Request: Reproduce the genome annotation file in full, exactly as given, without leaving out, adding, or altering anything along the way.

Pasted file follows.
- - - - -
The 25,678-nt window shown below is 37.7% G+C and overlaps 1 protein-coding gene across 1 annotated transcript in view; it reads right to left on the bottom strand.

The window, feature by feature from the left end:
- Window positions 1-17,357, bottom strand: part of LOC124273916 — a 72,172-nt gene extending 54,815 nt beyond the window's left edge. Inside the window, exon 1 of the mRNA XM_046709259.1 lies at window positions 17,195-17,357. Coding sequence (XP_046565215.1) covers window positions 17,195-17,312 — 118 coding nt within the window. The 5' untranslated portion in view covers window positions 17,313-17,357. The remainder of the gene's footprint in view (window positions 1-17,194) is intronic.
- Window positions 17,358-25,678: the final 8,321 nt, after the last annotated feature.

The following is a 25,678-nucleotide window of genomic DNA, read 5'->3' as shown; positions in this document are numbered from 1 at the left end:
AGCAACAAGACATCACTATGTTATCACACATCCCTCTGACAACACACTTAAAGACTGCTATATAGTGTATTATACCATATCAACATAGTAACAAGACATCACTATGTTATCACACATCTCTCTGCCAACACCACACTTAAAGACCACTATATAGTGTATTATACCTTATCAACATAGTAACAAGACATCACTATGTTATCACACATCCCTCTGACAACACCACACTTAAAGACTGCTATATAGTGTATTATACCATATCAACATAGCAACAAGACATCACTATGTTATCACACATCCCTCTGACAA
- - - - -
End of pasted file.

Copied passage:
The 25,678-nt window shown below is 37.7% G+C and overlaps 1 protein-coding gene across 1 annotated transcript in view; it reads right to left on the bottom strand.

The window, feature by feature from the left end:
- Window positions 1-17,357, bottom strand: part of LOC124273916 — a 72,172-nt gene extending 54,815 nt beyond the window's left edge. Inside the window, exon 1 of the mRNA XM_046709259.1 lies at window positions 17,195-17,357. Coding sequence (XP_046565215.1) covers window positions 17,195-17,312 — 118 coding nt within the window. The 5' untranslated portion in view covers window positions 17,313-17,357. The remainder of the gene's footprint in view (window positions 1-17,194) is intronic.
- Window positions 17,358-25,678: the final 8,321 nt, after the last annotated feature.

The following is a 25,678-nucleotide window of genomic DNA, read 5'->3' as shown; positions in this document are numbered from 1 at the left end:
AGCAACAAGACATCACTATGTTATCACACATCCCTCTGACAACACACTTAAAGACTGCTATATAGTGTATTATACCATATCAACATAGTAACAAGACATCACTATGTTATCACACATCTCTCTGCCAACACCACACTTAAAGACCACTATATAGTGTATTATACCTTATCAACATAGTAACAAGACATCACTATGTTATCACACATCCCTCTGACAACACCACACTTAAAGACTGCTATATAGTGTATTATACCATATCAACATAGCAACAAGACATCACTATGTTATCACACATCCCTCTGACAA